I don’t post on Cindy’s blog often, but it’s not because I’m not creative. Many of the photographs she shares are ones I’ve taken, and you've seen various projects I’ve built for Cindy’s craft room. My creative passions involve photography, astronomy, and building things with my hands.
I’ve been interested in both astronomy and photography since I was young, so it is natural that I’ve made many attempts to photograph various astronomical phenomena. Five years ago, I witnessed and photographed both an annular eclipse of the Sun...
... as well as Venus transiting across the face of the Sun.
Both events were amazing opportunities in themselves, but what I’ve always wanted to do is witness a total eclipse of the Sun. The eclipse last week was my first opportunity that was close enough to go see.
Eclipses do take some planning, however. I’ve been counting on going to see this eclipse for over two years. First, you have to choose the right spot. The moon’s shadow across the earth (called the “umbra”) is only about 60 miles wide. It moves across the landscape at a pretty fast speed. You also need to pick a place where you’re not likely to have any cloud coverage.
I was lucky that a perfect place for viewing the eclipse was only about 500 miles from my home here in California. So, for the past several months I planned on seeing the eclipse from Madras, Oregon. Madras is perfect as it is in the exact center of the eclipse track and is high desert so it rarely has any cloud cover during the month of August.
Of course, the very things that made it attractive to me made it attractive to many people. I do not know the final numbers, but the town of Madras (population 6,200) was expecting nearly 100,000 people to come see the eclipse. Every hotel, business with a parking lot, or farmer with a field was selling spots for camping or just parking for the time of the eclipse. With this much overloading, I planned to get up there in plenty of time and to be able to just stay put. Thankfully my parents and my sister agreed to accompany me to the eclipse and so we were able to take advantage of the camping opportunity that their motor home offered.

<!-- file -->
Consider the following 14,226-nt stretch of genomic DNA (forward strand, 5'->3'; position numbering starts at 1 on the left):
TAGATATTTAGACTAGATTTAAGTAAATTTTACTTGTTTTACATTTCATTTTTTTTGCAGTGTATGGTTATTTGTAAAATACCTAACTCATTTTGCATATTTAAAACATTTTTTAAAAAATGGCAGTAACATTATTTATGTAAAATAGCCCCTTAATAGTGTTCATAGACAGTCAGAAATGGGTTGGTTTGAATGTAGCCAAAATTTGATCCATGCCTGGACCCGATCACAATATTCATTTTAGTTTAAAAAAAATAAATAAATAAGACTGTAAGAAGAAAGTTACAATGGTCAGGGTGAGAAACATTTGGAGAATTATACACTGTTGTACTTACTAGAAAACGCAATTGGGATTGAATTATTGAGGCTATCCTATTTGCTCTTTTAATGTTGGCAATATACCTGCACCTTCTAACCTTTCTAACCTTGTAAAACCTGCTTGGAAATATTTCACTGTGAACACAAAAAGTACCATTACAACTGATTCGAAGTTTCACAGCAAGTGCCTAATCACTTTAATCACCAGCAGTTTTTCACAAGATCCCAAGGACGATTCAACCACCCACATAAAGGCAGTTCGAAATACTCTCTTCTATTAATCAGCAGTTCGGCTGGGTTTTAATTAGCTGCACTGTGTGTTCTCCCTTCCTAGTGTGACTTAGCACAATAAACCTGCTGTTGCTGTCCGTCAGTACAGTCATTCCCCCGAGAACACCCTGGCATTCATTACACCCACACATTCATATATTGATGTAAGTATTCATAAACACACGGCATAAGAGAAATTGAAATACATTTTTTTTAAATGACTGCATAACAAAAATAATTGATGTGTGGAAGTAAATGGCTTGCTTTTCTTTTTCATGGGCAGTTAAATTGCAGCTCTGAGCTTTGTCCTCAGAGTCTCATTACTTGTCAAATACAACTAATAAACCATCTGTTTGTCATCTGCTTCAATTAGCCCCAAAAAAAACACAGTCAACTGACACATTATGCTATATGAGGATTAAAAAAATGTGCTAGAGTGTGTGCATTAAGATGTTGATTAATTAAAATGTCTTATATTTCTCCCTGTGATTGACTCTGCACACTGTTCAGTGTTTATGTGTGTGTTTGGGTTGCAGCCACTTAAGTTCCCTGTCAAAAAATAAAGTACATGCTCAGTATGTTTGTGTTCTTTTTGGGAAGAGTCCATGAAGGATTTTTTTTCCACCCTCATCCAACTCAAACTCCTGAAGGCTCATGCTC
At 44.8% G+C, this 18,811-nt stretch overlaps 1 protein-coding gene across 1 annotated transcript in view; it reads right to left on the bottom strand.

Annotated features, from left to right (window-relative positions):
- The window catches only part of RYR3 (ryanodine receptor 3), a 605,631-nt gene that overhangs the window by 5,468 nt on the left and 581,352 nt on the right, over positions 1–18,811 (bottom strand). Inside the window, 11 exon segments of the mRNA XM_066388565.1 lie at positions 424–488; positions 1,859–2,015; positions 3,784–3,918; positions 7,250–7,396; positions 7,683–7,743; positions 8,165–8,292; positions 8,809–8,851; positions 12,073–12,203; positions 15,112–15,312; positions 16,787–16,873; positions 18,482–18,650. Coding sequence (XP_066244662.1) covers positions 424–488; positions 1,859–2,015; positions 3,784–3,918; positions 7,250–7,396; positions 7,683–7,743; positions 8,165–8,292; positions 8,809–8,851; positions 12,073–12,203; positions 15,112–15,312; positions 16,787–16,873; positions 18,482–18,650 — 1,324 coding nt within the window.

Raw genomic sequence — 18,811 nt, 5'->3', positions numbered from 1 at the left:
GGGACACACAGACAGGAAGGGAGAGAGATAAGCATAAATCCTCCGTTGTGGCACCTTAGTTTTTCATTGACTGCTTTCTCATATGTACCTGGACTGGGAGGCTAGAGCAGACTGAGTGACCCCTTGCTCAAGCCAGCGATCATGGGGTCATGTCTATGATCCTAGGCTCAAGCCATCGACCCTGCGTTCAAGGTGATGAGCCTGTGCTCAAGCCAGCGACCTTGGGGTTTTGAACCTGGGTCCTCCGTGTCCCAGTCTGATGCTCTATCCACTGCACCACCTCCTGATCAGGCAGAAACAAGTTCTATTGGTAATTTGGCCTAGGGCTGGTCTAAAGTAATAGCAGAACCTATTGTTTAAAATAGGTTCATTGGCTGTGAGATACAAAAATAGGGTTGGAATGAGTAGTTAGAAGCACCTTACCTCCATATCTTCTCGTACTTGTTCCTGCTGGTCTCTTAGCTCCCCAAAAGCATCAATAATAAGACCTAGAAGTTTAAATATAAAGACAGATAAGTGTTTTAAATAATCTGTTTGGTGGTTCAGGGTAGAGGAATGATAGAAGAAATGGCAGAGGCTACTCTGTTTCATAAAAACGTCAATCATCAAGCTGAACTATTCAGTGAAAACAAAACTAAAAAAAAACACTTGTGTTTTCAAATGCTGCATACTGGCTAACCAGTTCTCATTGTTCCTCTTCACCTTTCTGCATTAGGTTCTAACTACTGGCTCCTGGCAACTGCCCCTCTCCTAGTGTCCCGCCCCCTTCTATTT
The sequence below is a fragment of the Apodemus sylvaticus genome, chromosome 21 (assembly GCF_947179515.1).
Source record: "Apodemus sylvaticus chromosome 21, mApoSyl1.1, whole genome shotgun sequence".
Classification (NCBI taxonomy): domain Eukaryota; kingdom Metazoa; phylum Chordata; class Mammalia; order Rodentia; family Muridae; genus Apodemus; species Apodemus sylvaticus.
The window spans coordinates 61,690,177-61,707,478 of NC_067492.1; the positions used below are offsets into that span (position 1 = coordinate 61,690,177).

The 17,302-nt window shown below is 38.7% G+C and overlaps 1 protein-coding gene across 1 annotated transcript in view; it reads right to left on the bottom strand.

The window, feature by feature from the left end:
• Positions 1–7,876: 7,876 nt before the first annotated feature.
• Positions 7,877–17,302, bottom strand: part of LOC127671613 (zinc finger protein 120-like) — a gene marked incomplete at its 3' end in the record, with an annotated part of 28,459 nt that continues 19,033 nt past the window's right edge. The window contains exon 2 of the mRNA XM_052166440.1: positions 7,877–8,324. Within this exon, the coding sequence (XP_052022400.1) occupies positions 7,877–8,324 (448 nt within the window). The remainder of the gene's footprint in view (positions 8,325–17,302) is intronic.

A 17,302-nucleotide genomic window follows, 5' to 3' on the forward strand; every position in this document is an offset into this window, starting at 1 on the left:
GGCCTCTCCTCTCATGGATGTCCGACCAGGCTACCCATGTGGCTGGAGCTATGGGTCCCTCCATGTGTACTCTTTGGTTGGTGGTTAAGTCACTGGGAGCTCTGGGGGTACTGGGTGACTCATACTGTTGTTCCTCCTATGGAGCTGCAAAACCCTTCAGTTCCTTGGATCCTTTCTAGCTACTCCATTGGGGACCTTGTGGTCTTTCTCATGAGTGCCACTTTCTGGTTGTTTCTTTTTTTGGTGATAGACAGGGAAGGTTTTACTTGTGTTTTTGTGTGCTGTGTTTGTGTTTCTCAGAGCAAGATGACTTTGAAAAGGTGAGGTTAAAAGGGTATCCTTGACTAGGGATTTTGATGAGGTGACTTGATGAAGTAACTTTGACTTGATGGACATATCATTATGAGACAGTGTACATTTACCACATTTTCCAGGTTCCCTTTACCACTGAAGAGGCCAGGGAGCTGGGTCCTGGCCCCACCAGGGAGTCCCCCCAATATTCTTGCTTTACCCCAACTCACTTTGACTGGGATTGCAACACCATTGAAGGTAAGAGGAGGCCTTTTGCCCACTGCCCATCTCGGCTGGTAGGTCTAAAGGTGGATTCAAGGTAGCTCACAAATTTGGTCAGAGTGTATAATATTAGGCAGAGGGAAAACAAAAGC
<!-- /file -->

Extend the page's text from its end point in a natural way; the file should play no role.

We went up to the area around Bend several days before the eclipse, both to enjoy the many things that central Oregon offers as well as to be within striking distance of Madras for the day before and day of the eclipse. On the day before the eclipse, we relocated from our campground at Sisters to Oregon Solartown Campground in Madras. This 40 mile drive took us about two hours: the first hour plus to get there, and a second one in the line to get into the campground.
We benefited from my good planning – we left Sisters at 8am and so we only spent about 45 minutes in the long line, which eventually reached 2 miles long. I talked to others who didn’t arrive in Madras until after noon who spent over two hours in the backup!
When we got into the campground, we lucked out and got the best spot imaginable: on the eastern fence-line at the highest point in the campground. It was great being on the east side because the eclipse started at 9 am, and this meant no one would be able to get in front of my cameras. After setting up the motorhome, we had lunch and settled into a relaxing afternoon. We mainly passed the time watching more people arrive and setup their camps. At one point in the afternoon, the view from the top of the motorhome looked like this:
Notice that the clear skies that I came to Madras for were less than clear. We had a bit of cloud but with major fires burning both north and south of Madras we had lots of smoke and haze in the sky. I spent all afternoon hoping that the next day would dawn clear.
My priority was to experience the eclipse, but as I am a photographer with astronomy equipment I had to photograph it too. Totality only lasts about two minutes and according to many accounts only feels like eight seconds, so I knew the key to getting good photos and enjoying the eclipse was going to be preparation. A few weeks ahead of time, I rented a lens from lensrentals.com. I purchased Baader Astrofilm from Astro-Physics and made filters for my lenses. And the day before leaving home, I set everything up and tested it so that I knew I had everything packed and it all worked.